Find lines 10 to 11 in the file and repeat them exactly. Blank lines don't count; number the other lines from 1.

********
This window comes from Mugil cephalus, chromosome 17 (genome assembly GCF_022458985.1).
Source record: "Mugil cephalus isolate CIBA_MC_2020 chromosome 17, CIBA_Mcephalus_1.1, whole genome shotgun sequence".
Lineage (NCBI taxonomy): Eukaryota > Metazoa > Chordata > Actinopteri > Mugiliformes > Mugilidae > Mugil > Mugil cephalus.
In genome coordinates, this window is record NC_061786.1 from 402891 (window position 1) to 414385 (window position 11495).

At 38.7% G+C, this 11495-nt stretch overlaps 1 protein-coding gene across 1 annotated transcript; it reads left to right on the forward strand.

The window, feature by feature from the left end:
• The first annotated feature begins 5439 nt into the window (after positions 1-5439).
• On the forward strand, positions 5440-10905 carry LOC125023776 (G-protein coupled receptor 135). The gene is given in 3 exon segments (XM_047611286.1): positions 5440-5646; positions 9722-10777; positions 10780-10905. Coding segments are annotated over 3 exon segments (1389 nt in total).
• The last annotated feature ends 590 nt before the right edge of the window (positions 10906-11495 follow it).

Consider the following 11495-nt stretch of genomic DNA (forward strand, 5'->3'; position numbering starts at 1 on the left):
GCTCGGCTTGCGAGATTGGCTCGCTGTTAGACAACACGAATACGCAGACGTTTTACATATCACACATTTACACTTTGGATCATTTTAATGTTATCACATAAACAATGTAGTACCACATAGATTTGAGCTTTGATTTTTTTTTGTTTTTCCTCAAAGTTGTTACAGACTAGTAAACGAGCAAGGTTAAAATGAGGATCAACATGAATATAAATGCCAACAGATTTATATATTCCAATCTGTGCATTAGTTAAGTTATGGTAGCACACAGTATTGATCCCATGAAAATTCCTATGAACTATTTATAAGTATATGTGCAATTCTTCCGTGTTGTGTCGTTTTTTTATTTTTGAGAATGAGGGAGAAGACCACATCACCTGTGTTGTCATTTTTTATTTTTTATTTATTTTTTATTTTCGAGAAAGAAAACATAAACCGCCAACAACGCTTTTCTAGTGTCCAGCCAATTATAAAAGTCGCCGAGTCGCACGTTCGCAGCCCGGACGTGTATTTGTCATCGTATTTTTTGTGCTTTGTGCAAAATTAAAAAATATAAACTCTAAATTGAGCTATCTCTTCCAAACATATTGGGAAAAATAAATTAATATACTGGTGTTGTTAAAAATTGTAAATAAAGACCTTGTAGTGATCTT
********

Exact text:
Consider the following 11495-nt stretch of genomic DNA (forward strand, 5'->3'; position numbering starts at 1 on the left):
GCTCGGCTTGCGAGATTGGCTCGCTGTTAGACAACACGAATACGCAGACGTTTTACATATCACACATTTACACTTTGGATCATTTTAATGTTATCACATAAACAATGTAGTACCACATAGATTTGAGCTTTGATTTTTTTTTGTTTTTCCTCAAAGTTGTTACAGACTAGTAAACGAGCAAGGTTAAAATGAGGATCAACATGAATATAAATGCCAACAGATTTATATATTCCAATCTGTGCATTAGTTAAGTTATGGTAGCACACAGTATTGATCCCATGAAAATTCCTATGAACTATTTATAAGTATATGTGCAATTCTTCCGTGTTGTGTCGTTTTTTTATTTTTGAGAATGAGGGAGAAGACCACATCACCTGTGTTGTCATTTTTTATTTTTTATTTATTTTTTATTTTCGAGAAAGAAAACATAAACCGCCAACAACGCTTTTCTAGTGTCCAGCCAATTATAAAAGTCGCCGAGTCGCACGTTCGCAGCCCGGACGTGTATTTGTCATCGTATTTTTTGTGCTTTGTGCAAAATTAAAAAATATAAACTCTAAATTGAGCTATCTCTTCCAAACATATTGGGAAAAATAAATTAATATACTGGTGTTGTTAAAAATTGTAAATAAAGACCTTGTAGTGATCTT